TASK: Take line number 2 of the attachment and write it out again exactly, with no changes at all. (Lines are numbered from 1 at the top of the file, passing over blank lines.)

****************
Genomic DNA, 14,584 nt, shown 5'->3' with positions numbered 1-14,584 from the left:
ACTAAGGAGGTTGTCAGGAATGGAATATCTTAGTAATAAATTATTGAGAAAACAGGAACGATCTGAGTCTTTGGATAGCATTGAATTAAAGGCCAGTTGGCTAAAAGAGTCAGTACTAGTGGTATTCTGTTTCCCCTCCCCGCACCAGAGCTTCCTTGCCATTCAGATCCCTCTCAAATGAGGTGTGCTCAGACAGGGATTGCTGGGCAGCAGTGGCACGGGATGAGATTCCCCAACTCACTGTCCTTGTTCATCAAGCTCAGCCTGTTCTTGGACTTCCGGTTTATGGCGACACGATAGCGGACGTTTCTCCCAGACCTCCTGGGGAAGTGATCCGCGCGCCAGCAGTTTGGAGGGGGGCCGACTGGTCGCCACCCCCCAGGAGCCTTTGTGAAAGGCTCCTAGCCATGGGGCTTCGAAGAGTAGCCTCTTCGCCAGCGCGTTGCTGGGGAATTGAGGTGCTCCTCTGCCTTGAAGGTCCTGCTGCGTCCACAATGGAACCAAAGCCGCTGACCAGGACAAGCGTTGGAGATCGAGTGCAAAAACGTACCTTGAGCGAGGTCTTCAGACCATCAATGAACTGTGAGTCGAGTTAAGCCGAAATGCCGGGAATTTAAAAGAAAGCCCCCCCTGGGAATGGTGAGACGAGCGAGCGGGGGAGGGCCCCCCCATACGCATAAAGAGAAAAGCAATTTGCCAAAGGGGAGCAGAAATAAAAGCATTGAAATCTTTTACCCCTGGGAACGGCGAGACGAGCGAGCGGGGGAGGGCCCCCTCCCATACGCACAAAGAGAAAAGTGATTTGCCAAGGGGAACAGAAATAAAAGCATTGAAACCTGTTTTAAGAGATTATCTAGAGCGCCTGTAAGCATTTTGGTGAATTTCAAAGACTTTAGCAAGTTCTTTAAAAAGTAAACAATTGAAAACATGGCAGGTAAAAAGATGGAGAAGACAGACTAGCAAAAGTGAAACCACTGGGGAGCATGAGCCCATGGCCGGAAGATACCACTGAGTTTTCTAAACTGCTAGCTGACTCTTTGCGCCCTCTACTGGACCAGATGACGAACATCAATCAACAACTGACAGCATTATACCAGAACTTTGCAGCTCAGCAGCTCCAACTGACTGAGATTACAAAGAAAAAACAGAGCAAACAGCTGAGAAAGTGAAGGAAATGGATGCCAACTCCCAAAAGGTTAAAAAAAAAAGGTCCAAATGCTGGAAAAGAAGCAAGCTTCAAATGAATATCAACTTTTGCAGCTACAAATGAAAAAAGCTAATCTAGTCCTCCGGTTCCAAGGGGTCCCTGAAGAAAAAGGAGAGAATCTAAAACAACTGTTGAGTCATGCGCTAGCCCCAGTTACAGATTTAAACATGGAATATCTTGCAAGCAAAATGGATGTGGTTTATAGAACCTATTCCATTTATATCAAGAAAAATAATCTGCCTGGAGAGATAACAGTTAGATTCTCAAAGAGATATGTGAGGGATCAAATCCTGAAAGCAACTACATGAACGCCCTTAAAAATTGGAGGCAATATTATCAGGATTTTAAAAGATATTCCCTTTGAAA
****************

ACTAAGGAGGTTGTCAGGAATGGAATATCTTAGTAATAAATTATTGAGAAAACAGGAACGATCTGAGTCTTTGGATAGCATTGAATTAAAGGCCAGTTGGCTAAAAGAGTCAGTACTAGTGGTATTCTGTTTCCCCTCCCCGCACCAGAGCTTCCTTGCCATTCAGATCCCTCTCAAATGAGGTGTGCTCAGACAGGGATTGCTGGGCAGCAGTGGCACGGGATGAGATTCCCCAACTCACTGTCCTTGTTCATCAAGCTCAGCCTGTTCTTGGACTTCCGGTTTATGGCGACACGATAGCGGACGTTTCTCCCAGACCTCCTGGGGAAGTGATCCGCGCGCCAGCAGTTTGGAGGGGGGCCGACTGGTCGCCACCCCCCAGGAGCCTTTGTGAAAGGCTCCTAGCCATGGGGCTTCGAAGAGTAGCCTCTTCGCCAGCGCGTTGCTGGGGAATTGAGGTGCTCCTCTGCCTTGAAGGTCCTGCTGCGTCCACAATGGAACCAAAGCCGCTGACCAGGACAAGCGTTGGAGATCGAGTGCAAAAACGTACCTTGAGCGAGGTCTTCAGACCATCAATGAACTGTGAGTCGAGTTAAGCCGAAATGCCGGGAATTTAAAAGAAAGCCCCCCCTGGGAATGGTGAGACGAGCGAGCGGGGGAGGGCCCCCCCATACGCATAAAGAGAAAAGCAATTTGCCAAAGGGGAGCAGAAATAAAAGCATTGAAATCTTTTACCCCTGGGAACGGCGAGACGAGCGAGCGGGGGAGGGCCCCCTCCCATACGCACAAAGAGAAAAGTGATTTGCCAAGGGGAACAGAAATAAAAGCATTGAAACCTGTTTTAAGAGATTATCTAGAGCGCCTGTAAGCATTTTGGTGAATTTCAAAGACTTTAGCAAGTTCTTTAAAAAGTAAACAATTGAAAACATGGCAGGTAAAAAGATGGAGAAGACAGACTAGCAAAAGTGAAACCACTGGGGAGCATGAGCCCATGGCCGGAAGATACCACTGAGTTTTCTAAACTGCTAGCTGACTCTTTGCGCCCTCTACTGGACCAGATGACGAACATCAATCAACAACTGACAGCATTATACCAGAACTTTGCAGCTCAGCAGCTCCAACTGACTGAGATTACAAAGAAAAAACAGAGCAAACAGCTGAGAAAGTGAAGGAAATGGATGCCAACTCCCAAAAGGTTAAAAAAAAAAGGTCCAAATGCTGGAAAAGAAGCAAGCTTCAAATGAATATCAACTTTTGCAGCTACAAATGAAAAAAGCTAATCTAGTCCTCCGGTTCCAAGGGGTCCCTGAAGAAAAAGGAGAGAATCTAAAACAACTGTTGAGTCATGCGCTAGCCCCAGTTACAGATTTAAACATGGAATATCTTGCAAGCAAAATGGATGTGGTTTATAGAACCTATTCCATTTATATCAAGAAAAATAATCTGCCTGGAGAGATAACAGTTAGATTCTCAAAGAGATATGTGAGGGATCAAATCCTGAAAGCAACTACATGAACGCCCTTAAAAATTGGAGGCAATATTATCAGGATTTTAAAAGATATTCCCTTTGAAA